7B.5 Satellite Radar Measurements of Precipitation and Freezing Level in Atmospheric Rivers

Monday, 28 August 2017: 5:00 PM
St. Gallen (Swissotel Chicago)
Forest Cannon, SIO, La Jolla, CA; and F. M. Ralph, A. M. Wilson, and D. P. Lettenmaier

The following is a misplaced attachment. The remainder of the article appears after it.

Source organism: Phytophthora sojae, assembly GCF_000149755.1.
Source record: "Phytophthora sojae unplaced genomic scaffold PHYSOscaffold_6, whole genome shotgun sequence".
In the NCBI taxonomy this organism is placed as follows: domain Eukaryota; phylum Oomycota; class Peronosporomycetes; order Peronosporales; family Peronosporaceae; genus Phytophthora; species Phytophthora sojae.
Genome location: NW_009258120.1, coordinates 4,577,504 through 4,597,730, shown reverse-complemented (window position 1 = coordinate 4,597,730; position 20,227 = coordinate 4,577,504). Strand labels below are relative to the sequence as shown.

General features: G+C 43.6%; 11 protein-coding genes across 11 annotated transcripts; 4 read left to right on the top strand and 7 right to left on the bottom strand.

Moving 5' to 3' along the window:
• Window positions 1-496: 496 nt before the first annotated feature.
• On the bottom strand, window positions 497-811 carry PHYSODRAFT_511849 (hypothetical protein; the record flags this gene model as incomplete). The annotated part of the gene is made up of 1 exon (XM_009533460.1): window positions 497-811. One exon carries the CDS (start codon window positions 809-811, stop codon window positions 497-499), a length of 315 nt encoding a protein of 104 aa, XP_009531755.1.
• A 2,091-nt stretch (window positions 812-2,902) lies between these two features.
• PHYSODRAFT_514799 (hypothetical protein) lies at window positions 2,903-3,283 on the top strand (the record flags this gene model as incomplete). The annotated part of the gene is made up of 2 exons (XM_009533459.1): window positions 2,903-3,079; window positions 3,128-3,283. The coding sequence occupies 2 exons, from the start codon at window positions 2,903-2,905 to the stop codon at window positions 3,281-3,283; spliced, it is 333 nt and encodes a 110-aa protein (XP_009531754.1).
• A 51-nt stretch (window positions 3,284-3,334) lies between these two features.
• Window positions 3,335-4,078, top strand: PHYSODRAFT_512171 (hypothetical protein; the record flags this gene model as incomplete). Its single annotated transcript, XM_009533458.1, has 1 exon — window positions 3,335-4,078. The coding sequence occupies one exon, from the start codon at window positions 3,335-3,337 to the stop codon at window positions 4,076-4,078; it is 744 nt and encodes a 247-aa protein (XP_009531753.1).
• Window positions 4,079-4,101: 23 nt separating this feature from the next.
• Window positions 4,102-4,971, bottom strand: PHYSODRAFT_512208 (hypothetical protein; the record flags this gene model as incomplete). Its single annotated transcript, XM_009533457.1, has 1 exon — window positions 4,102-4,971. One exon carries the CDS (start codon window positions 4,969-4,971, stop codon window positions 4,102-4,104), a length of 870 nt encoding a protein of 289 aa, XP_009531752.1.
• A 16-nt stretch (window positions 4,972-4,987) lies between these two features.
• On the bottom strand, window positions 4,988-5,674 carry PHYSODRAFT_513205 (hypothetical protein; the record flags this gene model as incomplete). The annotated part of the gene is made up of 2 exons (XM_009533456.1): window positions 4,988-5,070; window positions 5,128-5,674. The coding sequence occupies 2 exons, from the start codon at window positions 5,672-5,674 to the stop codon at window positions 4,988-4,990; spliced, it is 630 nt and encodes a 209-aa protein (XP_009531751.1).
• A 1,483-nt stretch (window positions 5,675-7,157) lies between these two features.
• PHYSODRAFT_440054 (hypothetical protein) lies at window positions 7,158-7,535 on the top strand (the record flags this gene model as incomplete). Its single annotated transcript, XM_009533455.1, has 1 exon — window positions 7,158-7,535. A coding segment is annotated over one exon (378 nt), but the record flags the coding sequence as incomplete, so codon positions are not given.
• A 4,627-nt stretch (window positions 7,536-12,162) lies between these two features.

Atmospheric rivers (AR) account for more than 90% of the total meridional water vapor flux in mid latitudes and are the primary driver of precipitation in the western United States, among other locations. Here, reflectivity profiles from the Global Precipitation Measurement Mission’s Dual-Frequency Precipitation Radar (GPM DPR) are used to evaluate precipitation and temperature characteristics of ARs over the West Coast and Eastern Pacific Ocean. Initial validation of GPM DPR freezing level heights, based on comparisons of satellite-derived bright band elevation with a network of ground-based vertically pointing radars along the West Coast, demonstrated significant agreement. However, precipitation comparison with gridded observations in the western US identified deficiencies in GPM DPR’s ability to reproduce the spatial distribution of winter precipitation accumulation, related to sampling frequency. Despite challenges in directly comparing GPM DPR precipitation estimates with in-situ observations, it is shown that bulk precipitation statistics and freezing level elevation acquired from GPM DPR overpasses of AR events yield unique and useful information for process-based studies and model validation over the ocean. Here, nearly 70% of GPM DPR-measured precipitation in the eastern North Pacific Ocean was associated with AR features during the study period, and these observations further illuminate the proportions of convective (26%), warm-type stratiform (23%) and cold-type stratiform (51%) precipitation within the study domain. Additionally, brightband retrievals from GPM DPR are compared with freezing level height from reanalyses. These analyses demonstrate exceptional agreement between satellite and reanalysis freezing level height, despite considerable event-to-event variability, and their results suggest that GPM DPR brightband elevation may be used as independent data for evaluating freezing level variability and change in regional and global climate models over the ocean.
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